At 6:30 a.m. on a Wednesday early this month, Andria Swanson, dressed in a bright-pink terry cloth jumpsuit, joined a line that was already snaking down South Capitol Street in Congress Heights.
She nervously counted the people ahead of her.
“I’m number 19,” she said. “That means I’ll get in today.” At number 20, she said, caseworkers close the doors and tell you to come back another day.
Ahead of her in line, Joelle Flythe had been waiting, for the third day in a row, since 5 a.m. The first person in line had arrived at 3:45 a.m.
This was Swanson’s second trip of the week to the Congress Heights Service Center, the only place run by the city where poor and working-poor parents can apply for a subsidy to help pay for child care.
It will not be her last.
Over the past two years, Swanson said, she has repeatedly waited in line at this office, once for more than nine hours as she missed work and college classes. She’s made multiple trips after caseworkers told her she needed more paperwork. At one point, she said, she missed so much work trying to get the child-care subsidy that she lost her job, landed in a shelter and went on welfare.
Last month, Swanson began a job for the grass-roots advocacy nonprofit group Empower DC, tasked with helping improve the very subsidy process she has found so frustrating. So on this particular morning, she asked another mother to hold her place in line while she interviewed people about their experiences and asked them to sign a petition to improve the system.
“This process is hell,” Swanson said. “H-E-L-L.”
It’s never been easy for low-income parents in the District to secure high-quality child care. But now the stakes are very high.
This fall, the District will begin limiting how long families can stay on welfare to five years. Liberals and conservatives agree that affordable child care is essential in moving people off welfare and into jobs and in helping them keep those jobs.
But that goal is greatly complicated by the realities of the city’s child-care subsidy program — with its counterproductive system for receiving and renewing benefits, its inadequate funding for the subsidies themselves and the lack of child-care centers willing to accept the vouchers.
City officials agree that the system is flawed. “The process needs a lot of fixing,” said David Berns, director of the Department of Human Services.
As many as 25,000 people apply for child-care subsidies every year, he said, but the city has only seven caseworkers to determine eligibility.
Berns said he has successfully lobbied for funding from the Division of Early Learning to increase staff at the Congress Heights Service Center by seven or eight. His department also hopes to begin streamlining the subsidy process next fall, he said. And in two years, he said, a new computer system should enable parents to apply for subsidies online.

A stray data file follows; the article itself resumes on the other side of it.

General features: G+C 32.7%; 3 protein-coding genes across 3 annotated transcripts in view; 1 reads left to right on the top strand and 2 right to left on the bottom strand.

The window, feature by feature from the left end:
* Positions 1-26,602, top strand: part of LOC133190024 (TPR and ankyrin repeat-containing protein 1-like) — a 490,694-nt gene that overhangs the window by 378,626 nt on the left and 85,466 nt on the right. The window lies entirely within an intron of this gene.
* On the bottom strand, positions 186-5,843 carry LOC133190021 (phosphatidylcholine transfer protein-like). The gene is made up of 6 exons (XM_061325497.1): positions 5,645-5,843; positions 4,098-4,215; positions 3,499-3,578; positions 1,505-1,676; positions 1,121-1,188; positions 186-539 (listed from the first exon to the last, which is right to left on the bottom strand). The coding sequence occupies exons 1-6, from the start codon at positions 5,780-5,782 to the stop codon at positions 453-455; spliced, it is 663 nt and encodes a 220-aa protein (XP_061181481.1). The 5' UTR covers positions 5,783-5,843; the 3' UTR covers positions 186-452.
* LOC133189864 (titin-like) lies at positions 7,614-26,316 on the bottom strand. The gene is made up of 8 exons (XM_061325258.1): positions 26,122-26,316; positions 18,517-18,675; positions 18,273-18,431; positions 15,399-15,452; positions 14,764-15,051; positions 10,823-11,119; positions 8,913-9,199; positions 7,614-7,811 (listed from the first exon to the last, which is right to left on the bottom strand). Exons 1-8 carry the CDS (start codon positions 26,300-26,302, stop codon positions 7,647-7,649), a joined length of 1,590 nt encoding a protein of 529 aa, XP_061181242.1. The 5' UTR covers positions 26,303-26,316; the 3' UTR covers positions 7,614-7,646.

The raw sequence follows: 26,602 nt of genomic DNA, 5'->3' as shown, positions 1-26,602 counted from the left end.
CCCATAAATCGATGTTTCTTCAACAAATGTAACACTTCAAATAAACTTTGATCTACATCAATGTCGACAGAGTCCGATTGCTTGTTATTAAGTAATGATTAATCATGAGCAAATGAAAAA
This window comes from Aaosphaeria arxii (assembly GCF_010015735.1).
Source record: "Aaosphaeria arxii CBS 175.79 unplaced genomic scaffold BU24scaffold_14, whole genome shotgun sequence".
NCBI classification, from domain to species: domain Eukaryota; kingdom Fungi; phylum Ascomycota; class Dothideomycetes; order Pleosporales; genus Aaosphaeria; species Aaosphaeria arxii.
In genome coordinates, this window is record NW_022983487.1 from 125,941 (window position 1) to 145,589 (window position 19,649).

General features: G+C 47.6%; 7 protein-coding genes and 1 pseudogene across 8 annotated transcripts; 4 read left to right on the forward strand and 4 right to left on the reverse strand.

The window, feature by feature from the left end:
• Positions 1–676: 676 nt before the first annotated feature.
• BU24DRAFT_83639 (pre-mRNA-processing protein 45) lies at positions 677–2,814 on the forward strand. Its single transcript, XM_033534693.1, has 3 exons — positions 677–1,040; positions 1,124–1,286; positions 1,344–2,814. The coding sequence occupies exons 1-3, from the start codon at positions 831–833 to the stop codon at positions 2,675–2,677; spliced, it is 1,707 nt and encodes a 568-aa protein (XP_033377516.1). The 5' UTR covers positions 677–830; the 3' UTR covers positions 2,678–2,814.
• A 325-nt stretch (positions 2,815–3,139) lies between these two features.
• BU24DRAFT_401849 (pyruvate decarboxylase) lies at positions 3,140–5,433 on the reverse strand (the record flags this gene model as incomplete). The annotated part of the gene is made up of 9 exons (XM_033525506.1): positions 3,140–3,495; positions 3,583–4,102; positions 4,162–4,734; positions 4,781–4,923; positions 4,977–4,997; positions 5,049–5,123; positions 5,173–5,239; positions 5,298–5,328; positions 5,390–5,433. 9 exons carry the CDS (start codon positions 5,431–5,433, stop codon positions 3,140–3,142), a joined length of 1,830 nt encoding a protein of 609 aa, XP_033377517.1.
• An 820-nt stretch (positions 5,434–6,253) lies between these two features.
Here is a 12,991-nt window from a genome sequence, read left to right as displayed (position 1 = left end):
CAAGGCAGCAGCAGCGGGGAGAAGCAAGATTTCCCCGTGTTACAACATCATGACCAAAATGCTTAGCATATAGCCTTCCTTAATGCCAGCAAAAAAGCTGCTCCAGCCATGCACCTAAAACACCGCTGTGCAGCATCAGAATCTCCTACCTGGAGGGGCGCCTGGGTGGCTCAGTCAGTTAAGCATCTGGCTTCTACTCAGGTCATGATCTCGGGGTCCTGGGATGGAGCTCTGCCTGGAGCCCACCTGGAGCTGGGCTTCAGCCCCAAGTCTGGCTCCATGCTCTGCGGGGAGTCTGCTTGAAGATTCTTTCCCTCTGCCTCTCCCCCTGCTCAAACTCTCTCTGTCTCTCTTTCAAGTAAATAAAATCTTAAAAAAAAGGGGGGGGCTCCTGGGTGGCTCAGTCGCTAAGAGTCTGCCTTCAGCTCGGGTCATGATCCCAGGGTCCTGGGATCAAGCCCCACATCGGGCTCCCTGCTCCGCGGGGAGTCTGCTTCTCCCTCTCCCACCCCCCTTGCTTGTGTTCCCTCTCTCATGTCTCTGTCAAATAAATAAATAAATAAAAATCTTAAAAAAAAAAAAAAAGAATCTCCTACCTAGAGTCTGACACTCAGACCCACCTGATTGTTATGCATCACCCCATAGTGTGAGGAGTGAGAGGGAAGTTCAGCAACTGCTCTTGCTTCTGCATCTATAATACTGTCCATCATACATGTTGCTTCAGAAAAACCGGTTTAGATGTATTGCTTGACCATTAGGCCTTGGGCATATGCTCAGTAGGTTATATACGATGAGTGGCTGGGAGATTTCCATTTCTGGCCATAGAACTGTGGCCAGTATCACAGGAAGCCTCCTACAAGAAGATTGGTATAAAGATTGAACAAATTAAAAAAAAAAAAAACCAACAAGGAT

“We have a real sense of urgency,” said Deborah Carroll, director of DHS’s Economic Security Administration. “You can’t get a job if you can’t put your kid in child care.”
But when the changes finally arrive, they will do nothing to fix one major obstacle: The child-care subsidy covers only about 40 percent of what child care costs in the District, a reimbursement rate set in 2004 that is one of the lowest in the nation. As a result, only about half of the 500 child-care providers in the District, most of them east of 16th Street NW, accept the vouchers. The dearth means low-income parents have few options in a city in which nearly 10,000 children from all socioeconomic levels sit on waiting lists.
Newly minted advocate
Without the subsidy, Swanson, a 23-year-old single mother, would have to pay nearly $40,000 a year for child care for her infant son and her 2-year-old daughter, according to a new survey of the city’s child-care rates by the University of the District of Columbia. She makes barely half that. As a newly minted advocate, she said she hopes to document for city leaders just how many other women are in her predicament.
In front of Swanson at the Congress Heights Service Center was Siobhan Moore, 22, who said she had to stop attending the Ballou STAY High School program in February because her son lost his spot in a child-care center. It took three months to find another spot.
The single mother of three has been on welfare for three years. With only two years left before her benefits are cut off, she’s struggling to get her high school diploma.
“I need child care,” said Moore, in line for the third time. “I’m failing my classes.”
While Moore held Swanson’s place, Swanson began working the line with her clipboard as a reporter shadowed her. Parents spoke about missing school, failing classes and losing jobs while making multiple trips to comply with requests for paperwork. A recent Empower DC survey of 100 parents found that three-fourths made an average of three trips to get a subsidy.